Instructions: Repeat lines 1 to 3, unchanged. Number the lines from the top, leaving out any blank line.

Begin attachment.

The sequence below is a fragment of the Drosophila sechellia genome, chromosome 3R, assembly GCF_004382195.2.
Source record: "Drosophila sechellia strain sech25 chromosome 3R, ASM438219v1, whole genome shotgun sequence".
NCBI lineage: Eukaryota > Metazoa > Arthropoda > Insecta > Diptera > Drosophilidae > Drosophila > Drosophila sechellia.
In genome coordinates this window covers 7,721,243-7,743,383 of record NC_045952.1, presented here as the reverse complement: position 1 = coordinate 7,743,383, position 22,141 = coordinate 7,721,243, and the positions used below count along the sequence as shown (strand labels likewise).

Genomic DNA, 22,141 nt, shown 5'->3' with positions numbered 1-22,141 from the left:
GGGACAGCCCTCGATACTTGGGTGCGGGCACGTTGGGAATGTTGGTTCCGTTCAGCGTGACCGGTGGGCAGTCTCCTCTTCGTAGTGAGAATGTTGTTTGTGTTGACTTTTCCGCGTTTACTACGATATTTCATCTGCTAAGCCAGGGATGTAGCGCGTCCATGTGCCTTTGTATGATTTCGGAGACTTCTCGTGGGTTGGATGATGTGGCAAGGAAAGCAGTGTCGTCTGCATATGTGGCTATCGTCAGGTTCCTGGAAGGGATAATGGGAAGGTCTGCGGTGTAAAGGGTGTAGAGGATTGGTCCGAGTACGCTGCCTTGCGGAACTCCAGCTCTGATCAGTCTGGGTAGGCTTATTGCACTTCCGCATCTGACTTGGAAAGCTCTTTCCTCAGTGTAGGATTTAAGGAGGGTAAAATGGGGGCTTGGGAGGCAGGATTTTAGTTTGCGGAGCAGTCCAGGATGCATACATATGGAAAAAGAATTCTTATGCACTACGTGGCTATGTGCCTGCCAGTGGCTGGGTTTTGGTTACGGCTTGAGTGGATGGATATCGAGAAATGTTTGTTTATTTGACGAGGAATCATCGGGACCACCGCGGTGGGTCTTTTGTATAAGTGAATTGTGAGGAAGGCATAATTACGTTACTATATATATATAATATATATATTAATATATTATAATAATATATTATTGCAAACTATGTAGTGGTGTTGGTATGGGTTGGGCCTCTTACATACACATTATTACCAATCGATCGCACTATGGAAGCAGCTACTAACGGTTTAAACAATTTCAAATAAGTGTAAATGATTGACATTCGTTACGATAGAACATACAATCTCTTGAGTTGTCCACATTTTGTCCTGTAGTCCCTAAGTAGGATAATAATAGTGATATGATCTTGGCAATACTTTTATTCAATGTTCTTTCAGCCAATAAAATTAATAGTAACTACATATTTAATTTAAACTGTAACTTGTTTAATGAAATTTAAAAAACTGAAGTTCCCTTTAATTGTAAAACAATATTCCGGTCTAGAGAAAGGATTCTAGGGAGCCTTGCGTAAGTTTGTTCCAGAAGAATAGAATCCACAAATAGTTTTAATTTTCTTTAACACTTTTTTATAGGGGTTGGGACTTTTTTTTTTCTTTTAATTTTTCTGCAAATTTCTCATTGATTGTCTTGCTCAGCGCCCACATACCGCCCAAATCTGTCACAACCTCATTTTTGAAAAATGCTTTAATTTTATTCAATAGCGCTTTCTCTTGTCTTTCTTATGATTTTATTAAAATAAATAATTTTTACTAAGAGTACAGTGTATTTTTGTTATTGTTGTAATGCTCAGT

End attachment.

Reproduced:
The sequence below is a fragment of the Drosophila sechellia genome, chromosome 3R, assembly GCF_004382195.2.
Source record: "Drosophila sechellia strain sech25 chromosome 3R, ASM438219v1, whole genome shotgun sequence".
NCBI lineage: Eukaryota > Metazoa > Arthropoda > Insecta > Diptera > Drosophilidae > Drosophila > Drosophila sechellia.